22. File Naming ConventionRules p.4.110 Fig. 4.11 ©2003 The McGraw-Hill Companies

  23. Organizing Files • File manager utility software • Manage and organize files • Find and copy files • Move, rename, and delete files • Identify storage devices with device letters • Unique identifier for each storage device What letter is used for the floppy disk drive? The hard disk? ©2003 The McGraw-Hill Companies

  24. Identifying Storage Devices with Device Letters • Device letter is a unique identifier for each different storage device on your computer • Floppy disk: A:\ • Hard disk: C:\ • Other storage devices will be assigned different letters depending on the computer and the operating system used p.4.111 Fig. 4.12 ©2003 The McGraw-Hill Companies

  25. Directories and Folders • Directory • A list of files on a particular storage device • Main directory is called the root directory • Folder • Special portion of your root directory into which you can place files that have similar information • Can have folders within folders • Called subfolders ©2003 The McGraw-Hill Companies

  26. C:\ Finance Finance Finance 3212 Finance 4032 Folder Structure p.4.112 Fig. 4.13 ©2003 The McGraw-Hill Companies

  27. Pathname A:\Finance\Finance 4032\Finance Final Analysis.xls Folder Filename Subfolder Device letter Extension ©2003 The McGraw-Hill Companies

  28. File Allocation Tables (FAT) • File allocation table (FAT) table that an OS maintains on a hard disk that provides a map of the clusters (basic units of logical storage on a hard disk) that a file has been stored in • When you write a new file to a hard disk, the file is stored in one or more clusters that are not necessarily next to each other; they may be rather scattered over the disk ©2003 The McGraw-Hill Companies

  29. File Allocation Tables – Cont • OS creates a FAT entry for the new file that records where each cluster is located and their sequential order • When you read a file, the OS reassembles the file from clusters and places it as an entire file where it can be read ©2003 The McGraw-Hill Companies

  30. File Fragmentation • Fragmentationoccurs when your computer places parts of files over many disks areas or clusters • Fragmentation over time can slow data access (each fragment of a file must be accessed for the entire file to be read), the user may use a defragmentation utility so that the data on the storage medium can be reorganized – a process known a defragmentation ©2003 The McGraw-Hill Companies

  31. File Compression • File Compression is the shrinking of a file into a smaller file • In order to use a compressed file, it must be decompressed back to its original size • The file size is controlled by setting a file compression ratio. A file compression ratio determines how small the compressed file will be • WinZip is a popular Windows program that compresses and decompresses files ©2003 The McGraw-Hill Companies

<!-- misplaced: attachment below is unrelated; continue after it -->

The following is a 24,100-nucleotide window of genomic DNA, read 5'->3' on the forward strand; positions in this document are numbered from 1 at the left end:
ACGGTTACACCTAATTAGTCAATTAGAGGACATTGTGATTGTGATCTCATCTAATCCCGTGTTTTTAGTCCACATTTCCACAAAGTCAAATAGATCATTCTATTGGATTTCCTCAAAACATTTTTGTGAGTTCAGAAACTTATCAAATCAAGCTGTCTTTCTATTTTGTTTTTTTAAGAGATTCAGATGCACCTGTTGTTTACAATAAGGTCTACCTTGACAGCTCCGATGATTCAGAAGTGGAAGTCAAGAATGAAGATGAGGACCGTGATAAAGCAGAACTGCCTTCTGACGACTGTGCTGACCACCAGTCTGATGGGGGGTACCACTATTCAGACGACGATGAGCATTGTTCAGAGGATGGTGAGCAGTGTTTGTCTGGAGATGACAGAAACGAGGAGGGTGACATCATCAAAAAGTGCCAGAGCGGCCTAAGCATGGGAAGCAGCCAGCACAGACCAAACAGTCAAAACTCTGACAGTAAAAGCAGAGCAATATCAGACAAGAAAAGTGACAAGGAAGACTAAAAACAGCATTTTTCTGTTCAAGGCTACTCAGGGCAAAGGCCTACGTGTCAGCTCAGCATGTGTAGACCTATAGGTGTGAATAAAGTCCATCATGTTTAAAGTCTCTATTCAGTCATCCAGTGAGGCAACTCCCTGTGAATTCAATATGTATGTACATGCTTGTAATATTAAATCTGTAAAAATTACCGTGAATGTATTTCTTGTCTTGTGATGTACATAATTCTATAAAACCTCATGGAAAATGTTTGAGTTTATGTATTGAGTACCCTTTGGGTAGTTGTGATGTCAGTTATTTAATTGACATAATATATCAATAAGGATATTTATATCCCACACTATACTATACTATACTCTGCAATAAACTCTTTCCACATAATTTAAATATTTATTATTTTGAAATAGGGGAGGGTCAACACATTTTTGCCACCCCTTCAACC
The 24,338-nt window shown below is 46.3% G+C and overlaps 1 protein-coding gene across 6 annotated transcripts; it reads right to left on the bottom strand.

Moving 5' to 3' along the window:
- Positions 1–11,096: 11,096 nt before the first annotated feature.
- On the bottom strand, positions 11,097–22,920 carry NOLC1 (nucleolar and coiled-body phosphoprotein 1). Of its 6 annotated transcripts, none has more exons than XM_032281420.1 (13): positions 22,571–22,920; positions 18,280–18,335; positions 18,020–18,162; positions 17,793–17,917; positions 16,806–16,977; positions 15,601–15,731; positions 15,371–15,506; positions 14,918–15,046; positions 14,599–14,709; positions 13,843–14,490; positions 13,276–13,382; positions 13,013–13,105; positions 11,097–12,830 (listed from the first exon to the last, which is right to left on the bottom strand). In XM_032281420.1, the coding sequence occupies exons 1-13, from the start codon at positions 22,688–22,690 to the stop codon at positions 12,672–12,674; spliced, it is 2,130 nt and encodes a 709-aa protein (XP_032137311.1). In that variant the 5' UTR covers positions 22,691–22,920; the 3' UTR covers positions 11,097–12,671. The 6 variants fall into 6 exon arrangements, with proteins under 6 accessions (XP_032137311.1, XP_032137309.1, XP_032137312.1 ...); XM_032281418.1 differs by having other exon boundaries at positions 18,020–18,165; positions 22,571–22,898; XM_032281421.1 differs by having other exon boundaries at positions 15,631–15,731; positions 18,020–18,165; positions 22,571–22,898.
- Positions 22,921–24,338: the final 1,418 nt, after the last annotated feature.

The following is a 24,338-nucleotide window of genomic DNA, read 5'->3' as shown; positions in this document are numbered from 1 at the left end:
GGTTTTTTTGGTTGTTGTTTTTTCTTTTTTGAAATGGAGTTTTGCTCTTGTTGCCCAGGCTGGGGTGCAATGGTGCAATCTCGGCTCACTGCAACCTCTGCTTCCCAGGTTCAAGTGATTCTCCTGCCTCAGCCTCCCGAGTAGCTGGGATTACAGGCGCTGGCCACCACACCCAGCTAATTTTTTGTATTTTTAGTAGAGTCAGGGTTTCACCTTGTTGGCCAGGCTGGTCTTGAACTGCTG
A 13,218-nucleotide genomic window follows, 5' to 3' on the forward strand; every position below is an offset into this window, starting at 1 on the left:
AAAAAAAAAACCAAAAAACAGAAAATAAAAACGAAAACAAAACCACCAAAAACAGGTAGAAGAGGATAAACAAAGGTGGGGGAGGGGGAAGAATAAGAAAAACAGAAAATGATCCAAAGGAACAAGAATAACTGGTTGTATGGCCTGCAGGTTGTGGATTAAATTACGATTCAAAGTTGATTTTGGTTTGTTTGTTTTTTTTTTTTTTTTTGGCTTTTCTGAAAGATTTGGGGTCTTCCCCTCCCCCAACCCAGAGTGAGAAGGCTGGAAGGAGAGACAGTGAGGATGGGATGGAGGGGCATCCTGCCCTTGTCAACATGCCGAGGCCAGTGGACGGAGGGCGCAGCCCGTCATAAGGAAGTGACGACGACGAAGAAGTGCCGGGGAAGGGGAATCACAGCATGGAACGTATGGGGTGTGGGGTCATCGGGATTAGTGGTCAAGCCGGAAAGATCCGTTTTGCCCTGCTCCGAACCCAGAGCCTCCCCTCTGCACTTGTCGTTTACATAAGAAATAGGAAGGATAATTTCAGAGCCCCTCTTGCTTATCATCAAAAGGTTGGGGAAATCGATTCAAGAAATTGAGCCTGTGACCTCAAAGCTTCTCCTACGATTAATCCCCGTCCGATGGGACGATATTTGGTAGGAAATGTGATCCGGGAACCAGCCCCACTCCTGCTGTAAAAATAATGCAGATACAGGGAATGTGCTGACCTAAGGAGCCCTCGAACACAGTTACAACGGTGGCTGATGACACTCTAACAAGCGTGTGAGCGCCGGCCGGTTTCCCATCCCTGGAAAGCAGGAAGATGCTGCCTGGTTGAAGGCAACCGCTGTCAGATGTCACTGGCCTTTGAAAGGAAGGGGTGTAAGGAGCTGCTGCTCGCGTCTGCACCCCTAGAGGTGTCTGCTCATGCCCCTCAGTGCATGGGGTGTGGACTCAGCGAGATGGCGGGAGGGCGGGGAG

32. WinZip Compression Utility p.4.115 Fig. 4.15 ©2003 The McGraw-Hill Companies

  33. 4.5 Consumer Q&A • How Can I Upgrade My Operating System Software when a New Version is Available? • If I Receive a Zipped File as an E-mail Attachment, How Do I Decompress it? • Which PDA Operating System Provides the Best Compatibility with My Computer’s Operating System? • Figure 4.9 Mentions Cookies – What Are They? ©2003 The McGraw-Hill Companies

  34. 4.5 Consumer Q&A • How Often Do I Need to Scan My Hard Disk for Viruses? • Can I Compress Multiple Files into a Single Smaller File? • What Happens if a Virus Attacks My File Allocation Table File? ©2003 The McGraw-Hill Companies

  35. ©2003 The McGraw-Hill Companies

  36. Anti-virus software Defragmentation utility Device driver Device letter Disk compression utility File File compression software File manager utility software File security software Filename Filename extension Folder Hot swap Linux 4.6 Key Terms ©2003 The McGraw-Hill Companies

  37. Mac OS Windows 2000 ME Windows 2000 Pro Windows XP Home Windows XP Pro Microsoft Windows XP Tablet PC Edition Multi-user OS Multitasking Network operating system Operating system software Palm Operating system 4.6 Key Terms ©2003 The McGraw-Hill Companies

  38. Pathname Personal operating system Plug and play System software Utility software Utility software suite 4.6 Key Terms ©2003 The McGraw-Hill Companies

  39. Review of Concepts • Exploring Your Control Panel • How do you set the blinking rate of your cursor? • Understanding File Storage • Can you track files in a FAT? ©2003 The McGraw-Hill Companies

  40. Hands On ProjectsE-Commerce • Researching Anti-Virus Software • Finding Student Loans • Money is waiting for you • Locating Games • What are the most popular gaming sites? ©2003 The McGraw-Hill Companies

  41. Hands On ProjectsEthics, Security & Privacy • Content Filtering on the Internet • Should your school be allowed to filter your Internet travels? • When is a child too old to have parents filtering content? • Can you filter the content of your spouse? ©2003 The McGraw-Hill Companies

  42. Hands On Projectson the Web • Researching Disk Backup Utility Tools • Protecting Yourself with a Firewall ©2003 The McGraw-Hill Companies

  43. Hands On ProjectsGroup Activities • Building Your Own 3-D Screen Saver • CubeShow makes it happen • Finding Out More about Tablet PC Operating Systems • Finding Files on Your Hard Disk • Your School’s Operating System Software ©2003 The McGraw-Hill Companies